C++ Namespace

Let's take a situation where there are two students with the same name in an institution.  Then we have to differentiate them in a different manner and more likely we have to add some more information along with their name, like roll number or parents name or email address. The same situation may arise in C++ programming also where you might write some code having function name  i.e. fun() and there is already existing another library having same function name. This makes the compiler halt down and left it with no way to know which of these two function to use within the C++ program. Namespaces are used to solve this situation.

What are Namespaces?

Namespaces provide a scope for identifiers (variables, functions etc) within own declarative region. Namespaces are used to systematize code in logical groups which prevents naming conflict, which can occur especially if there are multiple libraries with single names in your code base. On the namespace scope, all identifiers can be visible for one another without qualification. In brief, the namespace defines a scope.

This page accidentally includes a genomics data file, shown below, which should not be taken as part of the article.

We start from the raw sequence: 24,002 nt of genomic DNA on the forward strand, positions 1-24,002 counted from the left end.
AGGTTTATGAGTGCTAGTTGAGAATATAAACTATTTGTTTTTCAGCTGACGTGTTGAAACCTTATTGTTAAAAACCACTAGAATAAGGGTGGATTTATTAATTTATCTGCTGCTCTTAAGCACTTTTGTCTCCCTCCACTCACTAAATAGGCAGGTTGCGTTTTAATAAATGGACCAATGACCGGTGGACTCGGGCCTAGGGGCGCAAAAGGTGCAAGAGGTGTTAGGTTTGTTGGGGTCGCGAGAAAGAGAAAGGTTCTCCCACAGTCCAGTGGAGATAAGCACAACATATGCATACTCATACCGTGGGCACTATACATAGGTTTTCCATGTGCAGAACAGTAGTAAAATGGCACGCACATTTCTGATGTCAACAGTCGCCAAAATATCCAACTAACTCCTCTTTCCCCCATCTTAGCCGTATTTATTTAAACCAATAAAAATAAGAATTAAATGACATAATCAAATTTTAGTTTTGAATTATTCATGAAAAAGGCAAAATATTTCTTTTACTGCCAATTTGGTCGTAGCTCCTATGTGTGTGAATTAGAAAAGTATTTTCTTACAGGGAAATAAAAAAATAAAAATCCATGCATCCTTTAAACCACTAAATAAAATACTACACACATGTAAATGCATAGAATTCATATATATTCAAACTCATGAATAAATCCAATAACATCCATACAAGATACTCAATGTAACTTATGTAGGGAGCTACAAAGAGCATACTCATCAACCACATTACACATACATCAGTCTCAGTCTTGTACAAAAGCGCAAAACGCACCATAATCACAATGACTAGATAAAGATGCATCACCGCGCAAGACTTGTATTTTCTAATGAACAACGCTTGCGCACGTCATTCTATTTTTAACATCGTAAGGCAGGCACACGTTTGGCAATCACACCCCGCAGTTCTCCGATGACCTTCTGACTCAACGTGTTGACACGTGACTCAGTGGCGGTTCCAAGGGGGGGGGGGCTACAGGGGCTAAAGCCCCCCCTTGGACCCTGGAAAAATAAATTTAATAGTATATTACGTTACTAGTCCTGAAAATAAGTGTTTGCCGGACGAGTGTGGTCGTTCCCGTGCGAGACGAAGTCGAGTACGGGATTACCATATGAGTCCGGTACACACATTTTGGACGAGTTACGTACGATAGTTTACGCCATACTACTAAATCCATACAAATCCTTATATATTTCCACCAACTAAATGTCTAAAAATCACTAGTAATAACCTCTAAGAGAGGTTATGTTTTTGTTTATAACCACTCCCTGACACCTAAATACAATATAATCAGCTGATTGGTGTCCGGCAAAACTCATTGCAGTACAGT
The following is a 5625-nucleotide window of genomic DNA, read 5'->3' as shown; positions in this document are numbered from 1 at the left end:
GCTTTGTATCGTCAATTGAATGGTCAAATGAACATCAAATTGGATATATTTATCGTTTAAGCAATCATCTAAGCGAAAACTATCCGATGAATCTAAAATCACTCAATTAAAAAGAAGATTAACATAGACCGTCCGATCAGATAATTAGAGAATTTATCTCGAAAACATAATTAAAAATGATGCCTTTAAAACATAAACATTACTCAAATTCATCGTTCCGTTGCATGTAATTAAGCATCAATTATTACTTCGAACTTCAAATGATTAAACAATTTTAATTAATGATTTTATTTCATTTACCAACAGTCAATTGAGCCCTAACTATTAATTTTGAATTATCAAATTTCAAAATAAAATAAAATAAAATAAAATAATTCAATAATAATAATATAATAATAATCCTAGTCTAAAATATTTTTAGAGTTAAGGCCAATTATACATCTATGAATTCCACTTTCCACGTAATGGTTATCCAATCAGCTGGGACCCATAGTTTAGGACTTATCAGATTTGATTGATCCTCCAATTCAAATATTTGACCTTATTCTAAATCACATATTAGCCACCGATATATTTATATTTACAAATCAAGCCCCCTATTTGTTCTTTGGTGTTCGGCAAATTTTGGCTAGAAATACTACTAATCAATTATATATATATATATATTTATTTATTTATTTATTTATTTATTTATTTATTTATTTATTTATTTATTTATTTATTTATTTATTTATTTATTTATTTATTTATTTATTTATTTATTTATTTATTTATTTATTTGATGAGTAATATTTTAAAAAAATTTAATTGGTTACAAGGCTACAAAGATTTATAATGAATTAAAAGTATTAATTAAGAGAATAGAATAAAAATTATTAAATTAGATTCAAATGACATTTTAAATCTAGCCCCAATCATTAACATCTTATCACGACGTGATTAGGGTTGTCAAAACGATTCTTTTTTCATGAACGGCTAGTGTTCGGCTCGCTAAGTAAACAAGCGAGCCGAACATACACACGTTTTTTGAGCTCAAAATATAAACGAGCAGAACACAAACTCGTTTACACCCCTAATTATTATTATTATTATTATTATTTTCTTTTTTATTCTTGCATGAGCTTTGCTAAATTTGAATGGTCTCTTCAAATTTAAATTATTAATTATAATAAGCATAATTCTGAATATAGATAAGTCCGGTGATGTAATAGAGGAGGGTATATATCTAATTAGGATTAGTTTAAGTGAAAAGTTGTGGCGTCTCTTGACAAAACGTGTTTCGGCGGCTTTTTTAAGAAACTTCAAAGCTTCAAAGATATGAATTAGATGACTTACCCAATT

Defining a Namespace

The keyword namespace is used to define a namespace followed by the name of the namespace. Here is the format:

Syntax:
namespace namespace_name {
// code declarations
}
Example:
namespace salary
{
  int make_money();
  int check_money();
  //so forth....
}

The using Directive

The using directive permits all the names in a namespace to be applied without the namespace-name as an explicit qualifier. Programmers can also avoid pre-awaiting of namespaces with the using namespace directive. Using tells the compiler that subsequent code is making use of names in an identified namespace.

Program showing the use of Namespace in C++:

Example:
#include<iostream> 
using namespace std;

// first name space
namespace firstone {
void fun()
{
    cout << "This is the first NS" << endl;
}
}
// second name space
namespace secondone {
void fun()
{
    cout << "This is the second NS" << endl;
}
}

using namespace firstone;
int main()
{
    // calls the function from first namespace.
    fun();
}
Output:
This is the first NS